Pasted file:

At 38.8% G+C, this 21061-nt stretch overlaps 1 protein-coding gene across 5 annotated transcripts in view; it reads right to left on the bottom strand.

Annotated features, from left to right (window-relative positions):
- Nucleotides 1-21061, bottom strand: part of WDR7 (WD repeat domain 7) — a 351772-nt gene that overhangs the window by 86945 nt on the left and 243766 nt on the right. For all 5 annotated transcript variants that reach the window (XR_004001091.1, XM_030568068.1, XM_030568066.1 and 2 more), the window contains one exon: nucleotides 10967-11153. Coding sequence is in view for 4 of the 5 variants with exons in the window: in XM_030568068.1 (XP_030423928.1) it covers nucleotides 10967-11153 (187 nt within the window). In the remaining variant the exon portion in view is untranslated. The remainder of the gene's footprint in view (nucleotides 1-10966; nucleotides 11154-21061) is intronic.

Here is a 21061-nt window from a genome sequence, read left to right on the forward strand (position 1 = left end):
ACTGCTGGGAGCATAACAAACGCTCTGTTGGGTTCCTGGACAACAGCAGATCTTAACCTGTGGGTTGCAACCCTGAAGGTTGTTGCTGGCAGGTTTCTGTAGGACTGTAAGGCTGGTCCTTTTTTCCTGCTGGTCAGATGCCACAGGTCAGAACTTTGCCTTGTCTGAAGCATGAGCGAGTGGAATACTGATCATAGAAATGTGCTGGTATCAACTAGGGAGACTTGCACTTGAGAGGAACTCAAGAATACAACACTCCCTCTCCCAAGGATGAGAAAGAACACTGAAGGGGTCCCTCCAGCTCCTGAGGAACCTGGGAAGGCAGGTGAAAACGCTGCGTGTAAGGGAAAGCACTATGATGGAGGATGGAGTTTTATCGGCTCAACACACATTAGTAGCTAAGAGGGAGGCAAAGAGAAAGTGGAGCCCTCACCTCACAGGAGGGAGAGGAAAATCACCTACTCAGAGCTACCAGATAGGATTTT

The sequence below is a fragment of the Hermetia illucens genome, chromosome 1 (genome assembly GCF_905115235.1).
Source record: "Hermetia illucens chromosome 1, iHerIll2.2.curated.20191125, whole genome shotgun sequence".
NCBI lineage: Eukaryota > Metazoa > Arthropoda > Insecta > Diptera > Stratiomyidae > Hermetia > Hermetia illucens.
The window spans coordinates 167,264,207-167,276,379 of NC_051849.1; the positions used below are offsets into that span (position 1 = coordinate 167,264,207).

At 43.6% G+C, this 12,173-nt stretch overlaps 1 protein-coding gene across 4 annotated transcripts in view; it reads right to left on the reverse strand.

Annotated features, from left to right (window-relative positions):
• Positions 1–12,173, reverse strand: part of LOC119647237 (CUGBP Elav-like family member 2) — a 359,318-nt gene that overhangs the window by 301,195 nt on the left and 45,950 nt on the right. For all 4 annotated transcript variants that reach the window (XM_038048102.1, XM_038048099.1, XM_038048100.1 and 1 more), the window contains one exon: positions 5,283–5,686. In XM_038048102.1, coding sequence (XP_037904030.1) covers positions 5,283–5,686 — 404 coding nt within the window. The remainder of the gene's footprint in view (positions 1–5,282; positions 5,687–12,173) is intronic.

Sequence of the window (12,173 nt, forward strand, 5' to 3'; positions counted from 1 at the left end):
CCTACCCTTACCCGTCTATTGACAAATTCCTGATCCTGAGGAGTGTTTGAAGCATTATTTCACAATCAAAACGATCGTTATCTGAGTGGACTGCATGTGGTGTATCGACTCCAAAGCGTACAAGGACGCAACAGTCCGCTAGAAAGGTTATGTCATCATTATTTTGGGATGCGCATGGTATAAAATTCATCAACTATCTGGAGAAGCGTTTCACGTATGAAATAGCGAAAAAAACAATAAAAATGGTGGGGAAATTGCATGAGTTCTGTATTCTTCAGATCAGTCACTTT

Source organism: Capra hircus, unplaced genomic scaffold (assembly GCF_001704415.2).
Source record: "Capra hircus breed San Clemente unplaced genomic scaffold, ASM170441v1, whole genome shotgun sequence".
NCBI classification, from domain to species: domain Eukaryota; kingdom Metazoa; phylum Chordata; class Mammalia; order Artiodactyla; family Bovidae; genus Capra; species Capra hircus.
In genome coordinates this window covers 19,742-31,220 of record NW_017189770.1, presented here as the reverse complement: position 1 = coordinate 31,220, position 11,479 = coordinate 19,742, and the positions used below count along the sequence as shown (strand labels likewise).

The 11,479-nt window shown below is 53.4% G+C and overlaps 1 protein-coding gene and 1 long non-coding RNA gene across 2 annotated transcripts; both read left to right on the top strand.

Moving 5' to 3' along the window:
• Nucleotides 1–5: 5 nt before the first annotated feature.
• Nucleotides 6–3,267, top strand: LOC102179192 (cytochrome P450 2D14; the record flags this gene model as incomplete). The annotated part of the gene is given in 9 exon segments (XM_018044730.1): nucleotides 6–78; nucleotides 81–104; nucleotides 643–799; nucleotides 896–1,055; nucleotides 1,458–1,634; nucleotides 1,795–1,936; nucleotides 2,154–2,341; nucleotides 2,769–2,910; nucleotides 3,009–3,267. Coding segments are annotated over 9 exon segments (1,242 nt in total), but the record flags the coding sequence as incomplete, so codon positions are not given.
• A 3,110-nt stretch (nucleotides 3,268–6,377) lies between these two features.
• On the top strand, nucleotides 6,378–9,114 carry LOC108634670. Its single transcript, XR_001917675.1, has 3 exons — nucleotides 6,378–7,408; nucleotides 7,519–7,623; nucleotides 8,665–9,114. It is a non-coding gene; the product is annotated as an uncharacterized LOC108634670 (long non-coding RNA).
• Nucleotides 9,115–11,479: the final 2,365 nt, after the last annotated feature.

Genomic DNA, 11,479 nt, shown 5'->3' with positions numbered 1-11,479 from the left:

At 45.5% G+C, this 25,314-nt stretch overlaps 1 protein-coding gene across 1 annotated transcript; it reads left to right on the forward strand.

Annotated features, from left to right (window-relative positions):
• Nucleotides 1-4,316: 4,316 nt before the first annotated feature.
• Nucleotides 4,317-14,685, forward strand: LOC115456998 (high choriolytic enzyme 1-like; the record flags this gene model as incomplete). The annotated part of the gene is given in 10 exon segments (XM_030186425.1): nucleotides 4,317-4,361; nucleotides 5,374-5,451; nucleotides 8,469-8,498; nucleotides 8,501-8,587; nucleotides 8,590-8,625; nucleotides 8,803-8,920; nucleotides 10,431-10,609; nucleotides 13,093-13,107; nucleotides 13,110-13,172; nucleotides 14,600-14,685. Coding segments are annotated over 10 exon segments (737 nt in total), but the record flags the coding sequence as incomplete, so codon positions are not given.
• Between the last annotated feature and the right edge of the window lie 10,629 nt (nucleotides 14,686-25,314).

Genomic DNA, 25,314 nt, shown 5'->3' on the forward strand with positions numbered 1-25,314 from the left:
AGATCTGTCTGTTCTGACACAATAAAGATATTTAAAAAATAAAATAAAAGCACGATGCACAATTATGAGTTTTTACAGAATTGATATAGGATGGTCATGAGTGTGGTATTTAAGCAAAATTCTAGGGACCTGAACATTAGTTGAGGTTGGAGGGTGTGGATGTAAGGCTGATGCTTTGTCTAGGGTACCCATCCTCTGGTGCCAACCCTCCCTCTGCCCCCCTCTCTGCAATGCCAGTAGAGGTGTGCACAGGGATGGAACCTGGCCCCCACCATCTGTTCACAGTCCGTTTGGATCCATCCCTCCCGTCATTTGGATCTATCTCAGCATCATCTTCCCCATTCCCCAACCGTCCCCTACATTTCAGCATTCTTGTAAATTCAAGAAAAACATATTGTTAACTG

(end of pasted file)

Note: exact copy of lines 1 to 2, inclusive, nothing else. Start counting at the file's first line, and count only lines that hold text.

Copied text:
At 38.8% G+C, this 21061-nt stretch overlaps 1 protein-coding gene across 5 annotated transcripts in view; it reads right to left on the bottom strand.

Annotated features, from left to right (window-relative positions):